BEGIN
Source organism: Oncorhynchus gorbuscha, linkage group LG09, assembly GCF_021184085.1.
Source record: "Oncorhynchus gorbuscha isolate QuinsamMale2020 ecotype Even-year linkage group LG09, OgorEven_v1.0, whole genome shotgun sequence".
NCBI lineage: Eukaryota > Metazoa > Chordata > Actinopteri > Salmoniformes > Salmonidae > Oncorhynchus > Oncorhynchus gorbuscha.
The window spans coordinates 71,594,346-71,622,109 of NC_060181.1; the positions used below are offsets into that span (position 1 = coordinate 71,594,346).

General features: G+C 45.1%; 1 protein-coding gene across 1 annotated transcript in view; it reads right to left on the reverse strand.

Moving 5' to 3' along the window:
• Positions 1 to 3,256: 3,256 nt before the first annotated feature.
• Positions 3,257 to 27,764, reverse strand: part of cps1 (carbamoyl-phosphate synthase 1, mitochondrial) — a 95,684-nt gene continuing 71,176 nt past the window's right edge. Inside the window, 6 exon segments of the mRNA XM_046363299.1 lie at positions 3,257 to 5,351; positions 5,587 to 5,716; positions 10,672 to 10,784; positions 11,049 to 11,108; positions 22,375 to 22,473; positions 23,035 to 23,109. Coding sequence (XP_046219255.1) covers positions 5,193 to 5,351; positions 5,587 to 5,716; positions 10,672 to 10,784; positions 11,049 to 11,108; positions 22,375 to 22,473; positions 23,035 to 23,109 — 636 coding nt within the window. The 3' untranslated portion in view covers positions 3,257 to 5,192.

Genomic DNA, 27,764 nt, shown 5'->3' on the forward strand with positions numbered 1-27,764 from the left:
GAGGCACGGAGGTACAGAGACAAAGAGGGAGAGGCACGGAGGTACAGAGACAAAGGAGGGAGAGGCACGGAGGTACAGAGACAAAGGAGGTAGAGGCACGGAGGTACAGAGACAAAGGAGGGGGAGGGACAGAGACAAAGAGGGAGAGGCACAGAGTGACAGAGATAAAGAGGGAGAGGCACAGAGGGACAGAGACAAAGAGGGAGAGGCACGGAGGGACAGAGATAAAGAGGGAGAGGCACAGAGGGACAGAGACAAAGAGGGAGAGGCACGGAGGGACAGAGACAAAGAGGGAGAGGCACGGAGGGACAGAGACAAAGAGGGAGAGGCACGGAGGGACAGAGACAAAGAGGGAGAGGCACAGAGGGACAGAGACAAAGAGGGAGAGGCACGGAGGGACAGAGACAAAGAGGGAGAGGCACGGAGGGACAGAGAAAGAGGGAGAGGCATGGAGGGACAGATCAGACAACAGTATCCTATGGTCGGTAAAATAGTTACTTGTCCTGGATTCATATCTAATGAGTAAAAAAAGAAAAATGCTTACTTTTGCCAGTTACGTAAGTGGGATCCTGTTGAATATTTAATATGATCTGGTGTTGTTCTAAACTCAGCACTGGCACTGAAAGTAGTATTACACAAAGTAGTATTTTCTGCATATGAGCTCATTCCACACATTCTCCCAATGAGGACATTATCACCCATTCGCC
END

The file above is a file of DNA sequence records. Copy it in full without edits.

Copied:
Source organism: Oncorhynchus gorbuscha, linkage group LG09, assembly GCF_021184085.1.
Source record: "Oncorhynchus gorbuscha isolate QuinsamMale2020 ecotype Even-year linkage group LG09, OgorEven_v1.0, whole genome shotgun sequence".
NCBI lineage: Eukaryota > Metazoa > Chordata > Actinopteri > Salmoniformes > Salmonidae > Oncorhynchus > Oncorhynchus gorbuscha.
The window spans coordinates 71,594,346-71,622,109 of NC_060181.1; the positions used below are offsets into that span (position 1 = coordinate 71,594,346).

General features: G+C 45.1%; 1 protein-coding gene across 1 annotated transcript in view; it reads right to left on the reverse strand.

Moving 5' to 3' along the window:
• Positions 1 to 3,256: 3,256 nt before the first annotated feature.
• Positions 3,257 to 27,764, reverse strand: part of cps1 (carbamoyl-phosphate synthase 1, mitochondrial) — a 95,684-nt gene continuing 71,176 nt past the window's right edge. Inside the window, 6 exon segments of the mRNA XM_046363299.1 lie at positions 3,257 to 5,351; positions 5,587 to 5,716; positions 10,672 to 10,784; positions 11,049 to 11,108; positions 22,375 to 22,473; positions 23,035 to 23,109. Coding sequence (XP_046219255.1) covers positions 5,193 to 5,351; positions 5,587 to 5,716; positions 10,672 to 10,784; positions 11,049 to 11,108; positions 22,375 to 22,473; positions 23,035 to 23,109 — 636 coding nt within the window. The 3' untranslated portion in view covers positions 3,257 to 5,192.

Genomic DNA, 27,764 nt, shown 5'->3' on the forward strand with positions numbered 1-27,764 from the left:
GAGGCACGGAGGTACAGAGACAAAGAGGGAGAGGCACGGAGGTACAGAGACAAAGGAGGGAGAGGCACGGAGGTACAGAGACAAAGGAGGTAGAGGCACGGAGGTACAGAGACAAAGGAGGGGGAGGGACAGAGACAAAGAGGGAGAGGCACAGAGTGACAGAGATAAAGAGGGAGAGGCACAGAGGGACAGAGACAAAGAGGGAGAGGCACGGAGGGACAGAGATAAAGAGGGAGAGGCACAGAGGGACAGAGACAAAGAGGGAGAGGCACGGAGGGACAGAGACAAAGAGGGAGAGGCACGGAGGGACAGAGACAAAGAGGGAGAGGCACGGAGGGACAGAGACAAAGAGGGAGAGGCACAGAGGGACAGAGACAAAGAGGGAGAGGCACGGAGGGACAGAGACAAAGAGGGAGAGGCACGGAGGGACAGAGAAAGAGGGAGAGGCATGGAGGGACAGATCAGACAACAGTATCCTATGGTCGGTAAAATAGTTACTTGTCCTGGATTCATATCTAATGAGTAAAAAAAGAAAAATGCTTACTTTTGCCAGTTACGTAAGTGGGATCCTGTTGAATATTTAATATGATCTGGTGTTGTTCTAAACTCAGCACTGGCACTGAAAGTAGTATTACACAAAGTAGTATTTTCTGCATATGAGCTCATTCCACACATTCTCCCAATGAGGACATTATCACCCATTCGCC